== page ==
Melanie M. Domenech Rodríguez, Ph.D.
Assistant Professor
Utah State University

"The Handbook for Conducting Drug Abuse Research with Hispanic Populations is an excellent resource tool for a wide variety of groups interested in knowing and impacting the drug abuse problem among Hispanics. It is conceptually well-organized and comprehensive, beginning with a discussion of Hispanics in the United States and concluding with bridging the gap from research to the community. The chapters are designed in a very nice and easy to follow format, starting with a list of what is to be presented, followed by the actual discussion and ending with a summary of what was just reviewed. The book is replete with examples that aid in bringing the subject matter to a level of common sense reality. The book, in fact, could be summarized as a realistic and basic model designed to facilitate understanding of interventions with Hispanic drug abusing populations. The addition of a CD-ROM for the Handbook only adds to its appeal. I heartily recommend this publication for community-based organizations, as well as university-based researchers."

Robert E. Booth, Ph.D.
University of Colorado Health Sciences Center
Department of Psychiatry
Division of Substance Dependence
Project Safe

"The companion CD-ROM to the Handbook for Conducting Drug Abuse Research with Hispanic Populations is a valuable resource for graduate students, social science researchers and teaching faculty. The CD-ROM instruction system is comprehensive and current. It provides an excellent description of the various Latino populations in the U.S. and the historical, racial, political, migration, identity and cultural differences and similarities across all groups. All of this is provided to set the stage for addressing important issues in drug abuse research with Hispanics, such as participant recruitment, instrument development and data collection. In addition, the CD-ROM and Handbook provide important insights into how to understand gender and acculturation in the development of meaningful drug abuse research with Hispanic populations. The panel of expert researchers who contributed to the development of this CD-ROM and Handbook provide cutting edge research knowledge and case examples in a highly readable format."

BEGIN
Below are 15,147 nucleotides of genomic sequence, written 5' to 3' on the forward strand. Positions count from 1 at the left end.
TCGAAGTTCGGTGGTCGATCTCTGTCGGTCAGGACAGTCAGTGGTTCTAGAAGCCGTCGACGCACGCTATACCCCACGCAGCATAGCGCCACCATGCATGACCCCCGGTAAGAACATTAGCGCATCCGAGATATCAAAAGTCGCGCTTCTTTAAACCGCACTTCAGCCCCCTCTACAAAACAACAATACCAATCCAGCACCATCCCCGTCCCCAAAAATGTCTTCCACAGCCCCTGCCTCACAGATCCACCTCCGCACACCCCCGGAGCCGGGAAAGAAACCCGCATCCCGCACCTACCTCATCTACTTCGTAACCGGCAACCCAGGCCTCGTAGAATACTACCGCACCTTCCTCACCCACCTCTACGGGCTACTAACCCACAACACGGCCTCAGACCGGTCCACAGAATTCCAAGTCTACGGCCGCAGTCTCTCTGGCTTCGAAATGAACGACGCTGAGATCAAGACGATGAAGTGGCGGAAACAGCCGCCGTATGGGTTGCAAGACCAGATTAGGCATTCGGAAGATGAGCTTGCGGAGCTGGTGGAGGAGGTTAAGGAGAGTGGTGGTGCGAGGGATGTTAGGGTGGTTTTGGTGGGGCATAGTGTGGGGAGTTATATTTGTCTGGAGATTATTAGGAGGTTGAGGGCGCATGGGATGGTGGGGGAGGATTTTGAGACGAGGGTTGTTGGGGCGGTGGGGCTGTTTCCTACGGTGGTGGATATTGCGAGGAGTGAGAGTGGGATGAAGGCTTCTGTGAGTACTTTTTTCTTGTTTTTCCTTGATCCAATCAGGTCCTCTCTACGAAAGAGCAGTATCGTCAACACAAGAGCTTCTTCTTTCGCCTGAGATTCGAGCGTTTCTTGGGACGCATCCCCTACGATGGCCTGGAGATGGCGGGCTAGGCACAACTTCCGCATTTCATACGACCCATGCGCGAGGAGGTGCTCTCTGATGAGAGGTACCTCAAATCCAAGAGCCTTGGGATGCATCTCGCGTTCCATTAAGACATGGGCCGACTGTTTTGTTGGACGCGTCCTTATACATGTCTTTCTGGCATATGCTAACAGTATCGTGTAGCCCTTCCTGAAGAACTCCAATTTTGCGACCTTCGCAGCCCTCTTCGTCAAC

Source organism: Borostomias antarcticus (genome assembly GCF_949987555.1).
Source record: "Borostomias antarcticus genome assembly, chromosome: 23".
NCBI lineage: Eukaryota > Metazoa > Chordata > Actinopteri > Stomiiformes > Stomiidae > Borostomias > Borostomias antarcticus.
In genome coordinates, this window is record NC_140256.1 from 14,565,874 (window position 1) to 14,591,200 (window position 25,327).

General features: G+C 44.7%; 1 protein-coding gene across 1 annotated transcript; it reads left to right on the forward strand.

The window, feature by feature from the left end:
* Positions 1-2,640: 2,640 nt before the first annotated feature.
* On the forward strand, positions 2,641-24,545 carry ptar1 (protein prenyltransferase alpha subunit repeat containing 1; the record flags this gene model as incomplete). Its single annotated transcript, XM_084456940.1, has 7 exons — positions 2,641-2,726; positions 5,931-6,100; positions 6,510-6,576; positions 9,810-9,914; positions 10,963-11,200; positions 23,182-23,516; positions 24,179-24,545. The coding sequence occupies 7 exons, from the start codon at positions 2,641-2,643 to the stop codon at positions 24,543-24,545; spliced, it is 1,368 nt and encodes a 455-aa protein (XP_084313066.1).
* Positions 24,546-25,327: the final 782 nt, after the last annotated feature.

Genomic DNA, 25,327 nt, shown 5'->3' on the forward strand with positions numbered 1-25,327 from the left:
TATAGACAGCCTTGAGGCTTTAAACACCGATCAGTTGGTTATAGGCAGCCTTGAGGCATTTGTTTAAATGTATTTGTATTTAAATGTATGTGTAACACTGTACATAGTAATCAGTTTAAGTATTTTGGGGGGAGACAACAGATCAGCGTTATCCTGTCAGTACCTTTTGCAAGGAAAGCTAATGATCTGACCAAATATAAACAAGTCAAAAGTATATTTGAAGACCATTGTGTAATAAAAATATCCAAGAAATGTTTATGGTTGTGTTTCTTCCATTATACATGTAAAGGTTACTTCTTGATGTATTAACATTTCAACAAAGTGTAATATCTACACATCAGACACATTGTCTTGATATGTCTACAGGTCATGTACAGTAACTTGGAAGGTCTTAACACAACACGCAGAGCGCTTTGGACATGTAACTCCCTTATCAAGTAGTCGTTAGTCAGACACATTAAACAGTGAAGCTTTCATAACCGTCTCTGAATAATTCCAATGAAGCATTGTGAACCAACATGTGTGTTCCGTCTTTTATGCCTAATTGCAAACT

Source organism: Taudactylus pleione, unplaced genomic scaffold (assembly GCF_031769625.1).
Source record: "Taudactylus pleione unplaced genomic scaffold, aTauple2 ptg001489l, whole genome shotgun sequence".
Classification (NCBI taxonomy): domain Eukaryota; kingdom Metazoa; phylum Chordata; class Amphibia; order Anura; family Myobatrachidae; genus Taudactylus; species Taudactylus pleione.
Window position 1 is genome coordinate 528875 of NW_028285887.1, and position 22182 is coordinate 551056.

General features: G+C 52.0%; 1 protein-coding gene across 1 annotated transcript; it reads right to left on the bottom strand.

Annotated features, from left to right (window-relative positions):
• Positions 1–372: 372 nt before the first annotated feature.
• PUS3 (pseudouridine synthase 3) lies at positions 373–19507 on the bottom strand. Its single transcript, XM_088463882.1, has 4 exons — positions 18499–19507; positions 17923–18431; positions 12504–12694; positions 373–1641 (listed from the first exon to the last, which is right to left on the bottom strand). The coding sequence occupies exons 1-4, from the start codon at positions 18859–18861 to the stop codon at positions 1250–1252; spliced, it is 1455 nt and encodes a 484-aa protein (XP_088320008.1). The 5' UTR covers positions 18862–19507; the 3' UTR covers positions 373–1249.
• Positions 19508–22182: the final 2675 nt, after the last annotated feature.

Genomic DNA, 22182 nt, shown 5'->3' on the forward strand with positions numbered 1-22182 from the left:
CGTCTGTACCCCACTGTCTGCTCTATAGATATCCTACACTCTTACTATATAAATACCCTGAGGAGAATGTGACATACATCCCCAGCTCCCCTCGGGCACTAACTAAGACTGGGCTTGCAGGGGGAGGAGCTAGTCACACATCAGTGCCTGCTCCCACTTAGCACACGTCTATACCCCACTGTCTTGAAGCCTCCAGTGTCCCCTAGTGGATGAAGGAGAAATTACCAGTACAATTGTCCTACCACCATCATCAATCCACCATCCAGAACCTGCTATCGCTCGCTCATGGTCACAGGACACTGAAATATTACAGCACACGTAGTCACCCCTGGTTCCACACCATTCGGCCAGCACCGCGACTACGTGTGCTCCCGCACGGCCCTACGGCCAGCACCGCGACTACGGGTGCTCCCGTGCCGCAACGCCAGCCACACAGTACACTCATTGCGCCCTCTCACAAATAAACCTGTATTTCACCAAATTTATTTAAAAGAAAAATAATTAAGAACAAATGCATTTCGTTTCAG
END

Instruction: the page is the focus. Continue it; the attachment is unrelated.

Juana Mora, Ph.D.
Professor and Drug Abuse Researcher